Baldwin American Legion honors veterans

Baldwin Post #246 invited community for Veterans Day


American Legion Baldwin Post #246 honored the tender significance of Veterans Day with touching videos centering each branch of the military, 11 bell rings signifying the silent guns of World War I and a catered lunch. The day set aside to thank those who served in war time and peacetime, saw the community coming together to eat and discuss the mark veterans have left on all our lives.

Vietnam Veteran Antonio Ramirez remembers when he first got called to duty. Receiving an envelope that said Selective Service System, Ramirez opened the envelope when a subway token fell out. “They gave you a subway token, so you had no excuse not to show up,” Ramirez told himself. Grappling with the decision to go because of the politics involved in the war he said he decided that “No choice better to go and do that, than to go to Canada and never come back to my country again.”

Being put into the 196 Light Infantry, Ramirez considered he was in “the most elite unit” in Vietnam. Ramirez recounted he was involved in one tour for “11 months and 24 days… you count every one of them.” His company trekked the jungles looking for Vietcong as the Tet Offensive was occurring.

“We were losing 1,200 a month at that time…we lost 3,628 in my company I was with,” Ramirez stated to the Herald. After coming back from the war, he noticed the public was not kind to veterans, saying, “Everyone turned their backs on us--I came back and had to take my uniform off…the news did not help they called us baby killers.” Those returning started to “release that they were on the wrong side of history,” Ramirez remembered. “I’m still bothered by how people responded,” he added, “What we experienced there, the emotions, you can never put on film.”

The everlasting effect of war decades later still lingers for him, as he stated, “53 years later my buddies are still going to therapy…120 to 130 a year dying from Agent Orange.” Ramirez considers himself lucky he “spent every day in the jungle.”

Ramirez concludes that “they should teach our kids a little bit of what we saw there, so they can see what veterans had to deal with and what they done to be able to keep the freedom that we have.” He said, “People don’t realize and make that connection how important it is to have the freedom we have.”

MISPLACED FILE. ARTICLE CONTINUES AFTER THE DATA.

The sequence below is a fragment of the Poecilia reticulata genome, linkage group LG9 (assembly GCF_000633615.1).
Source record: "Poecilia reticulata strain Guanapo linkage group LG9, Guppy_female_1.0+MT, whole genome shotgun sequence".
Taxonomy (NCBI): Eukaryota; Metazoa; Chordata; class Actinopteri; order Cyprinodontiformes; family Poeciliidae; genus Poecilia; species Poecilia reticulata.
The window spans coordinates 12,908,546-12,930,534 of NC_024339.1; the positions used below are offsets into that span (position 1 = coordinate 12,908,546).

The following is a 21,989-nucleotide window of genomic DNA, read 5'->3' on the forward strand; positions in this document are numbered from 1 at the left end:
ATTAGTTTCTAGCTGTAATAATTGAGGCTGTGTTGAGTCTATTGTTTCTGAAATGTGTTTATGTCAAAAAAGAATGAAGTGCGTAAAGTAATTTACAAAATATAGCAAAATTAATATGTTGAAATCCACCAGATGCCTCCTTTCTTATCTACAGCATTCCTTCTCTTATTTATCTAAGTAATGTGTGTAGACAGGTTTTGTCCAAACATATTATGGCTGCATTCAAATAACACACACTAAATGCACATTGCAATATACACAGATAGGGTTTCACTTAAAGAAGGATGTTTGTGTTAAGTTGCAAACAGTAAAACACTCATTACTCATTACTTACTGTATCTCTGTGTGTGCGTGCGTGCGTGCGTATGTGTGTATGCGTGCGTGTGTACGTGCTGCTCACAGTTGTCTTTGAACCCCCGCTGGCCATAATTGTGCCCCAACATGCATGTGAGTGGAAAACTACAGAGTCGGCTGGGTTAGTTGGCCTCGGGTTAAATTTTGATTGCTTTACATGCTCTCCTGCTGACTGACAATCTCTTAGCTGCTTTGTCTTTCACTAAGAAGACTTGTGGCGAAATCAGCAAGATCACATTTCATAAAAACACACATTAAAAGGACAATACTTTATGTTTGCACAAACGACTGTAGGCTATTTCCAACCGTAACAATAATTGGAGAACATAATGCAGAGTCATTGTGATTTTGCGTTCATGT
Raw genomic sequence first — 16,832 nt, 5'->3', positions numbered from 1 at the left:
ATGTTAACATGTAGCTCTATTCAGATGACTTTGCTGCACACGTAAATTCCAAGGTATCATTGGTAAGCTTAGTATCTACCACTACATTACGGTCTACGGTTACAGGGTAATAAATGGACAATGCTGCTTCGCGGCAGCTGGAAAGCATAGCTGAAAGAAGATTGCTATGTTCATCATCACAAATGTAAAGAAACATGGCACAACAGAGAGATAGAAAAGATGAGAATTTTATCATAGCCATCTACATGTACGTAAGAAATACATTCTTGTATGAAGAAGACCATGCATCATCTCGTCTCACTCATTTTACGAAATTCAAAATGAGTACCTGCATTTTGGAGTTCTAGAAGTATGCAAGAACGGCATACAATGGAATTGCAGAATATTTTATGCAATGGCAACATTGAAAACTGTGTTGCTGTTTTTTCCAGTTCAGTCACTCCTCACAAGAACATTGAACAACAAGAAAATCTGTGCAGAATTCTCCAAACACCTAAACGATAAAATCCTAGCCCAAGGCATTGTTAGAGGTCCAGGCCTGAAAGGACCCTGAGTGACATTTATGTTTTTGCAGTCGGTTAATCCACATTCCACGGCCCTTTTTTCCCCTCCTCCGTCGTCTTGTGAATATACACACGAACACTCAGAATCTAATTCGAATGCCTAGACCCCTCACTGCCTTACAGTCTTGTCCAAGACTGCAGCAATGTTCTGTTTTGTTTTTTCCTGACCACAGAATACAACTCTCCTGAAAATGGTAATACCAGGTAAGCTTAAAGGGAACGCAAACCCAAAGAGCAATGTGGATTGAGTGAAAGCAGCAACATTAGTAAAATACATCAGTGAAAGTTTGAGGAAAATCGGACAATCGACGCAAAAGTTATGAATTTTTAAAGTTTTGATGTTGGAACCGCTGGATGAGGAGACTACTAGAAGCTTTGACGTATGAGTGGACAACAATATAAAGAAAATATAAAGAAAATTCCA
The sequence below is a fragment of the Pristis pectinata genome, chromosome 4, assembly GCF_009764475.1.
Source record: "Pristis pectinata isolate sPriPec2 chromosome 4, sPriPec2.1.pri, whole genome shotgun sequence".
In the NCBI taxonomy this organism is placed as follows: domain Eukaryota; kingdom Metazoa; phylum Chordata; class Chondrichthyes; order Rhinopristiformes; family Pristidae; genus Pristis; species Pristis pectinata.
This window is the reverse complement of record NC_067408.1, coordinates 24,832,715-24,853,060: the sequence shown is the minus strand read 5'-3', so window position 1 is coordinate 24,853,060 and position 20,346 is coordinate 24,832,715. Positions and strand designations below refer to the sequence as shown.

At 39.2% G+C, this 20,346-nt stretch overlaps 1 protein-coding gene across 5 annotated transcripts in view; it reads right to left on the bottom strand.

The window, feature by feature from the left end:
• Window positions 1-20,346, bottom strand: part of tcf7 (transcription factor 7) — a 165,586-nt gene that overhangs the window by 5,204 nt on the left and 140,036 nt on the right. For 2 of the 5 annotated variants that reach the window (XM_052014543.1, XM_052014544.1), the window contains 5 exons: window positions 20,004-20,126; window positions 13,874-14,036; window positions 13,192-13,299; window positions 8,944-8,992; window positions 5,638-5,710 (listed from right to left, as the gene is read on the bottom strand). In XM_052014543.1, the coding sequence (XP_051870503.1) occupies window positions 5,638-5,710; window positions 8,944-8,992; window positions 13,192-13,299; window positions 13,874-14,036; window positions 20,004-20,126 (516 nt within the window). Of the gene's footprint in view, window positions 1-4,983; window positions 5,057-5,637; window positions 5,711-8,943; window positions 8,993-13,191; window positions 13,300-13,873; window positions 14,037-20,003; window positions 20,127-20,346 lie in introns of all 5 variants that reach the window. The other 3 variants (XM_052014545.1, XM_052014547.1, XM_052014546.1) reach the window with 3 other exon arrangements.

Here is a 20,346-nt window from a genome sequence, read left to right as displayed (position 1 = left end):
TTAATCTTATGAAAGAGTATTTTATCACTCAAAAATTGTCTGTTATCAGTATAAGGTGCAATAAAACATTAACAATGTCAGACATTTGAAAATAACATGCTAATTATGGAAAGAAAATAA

Baldwin Boy Scout Troop 824 was also in attendance showing their support. Scout Antonio Sontana had a personal reason for coming out, he stated, “My father served as a veteran in the Navy, so that connection makes it important to me.” Fellow Scout Raiyan Brahmi takes a different approach, saying, “It shows support for the people who keep our freedom and those who make our lives easier than if we were controlled by a sort of country without it.”

Merit Badge Counselor Cathy Vodopivec also shared thoughts on the significance on the day. She told the Herald, “It is important to thank all those who have served and are still living, and also, even though Memorial Day is for those who died, thank everyone who gave us the freedoms to be who we are and to do what we do.”

Bob Hair, the commander at the American Legion, shared that this day “gives people who have served an opportunity to be recognized and respect the people who served with them in different branches of service.” He added, “It’s not really so much for us, as to reach out to the community and say if you want to do something, here we are.”

Trying to aid veterans, Hair said donations help, “The American Legion makes a lot of donations; we have fundraisers, wounded warriors…we’ve made a little progress on suicide prevention.”

The community response has been an effort on both sides explained Hair: “I’m glad people were able to come out today, and certainly in the future we’re here for the community--we look forward to seeing them and interacting with them.”


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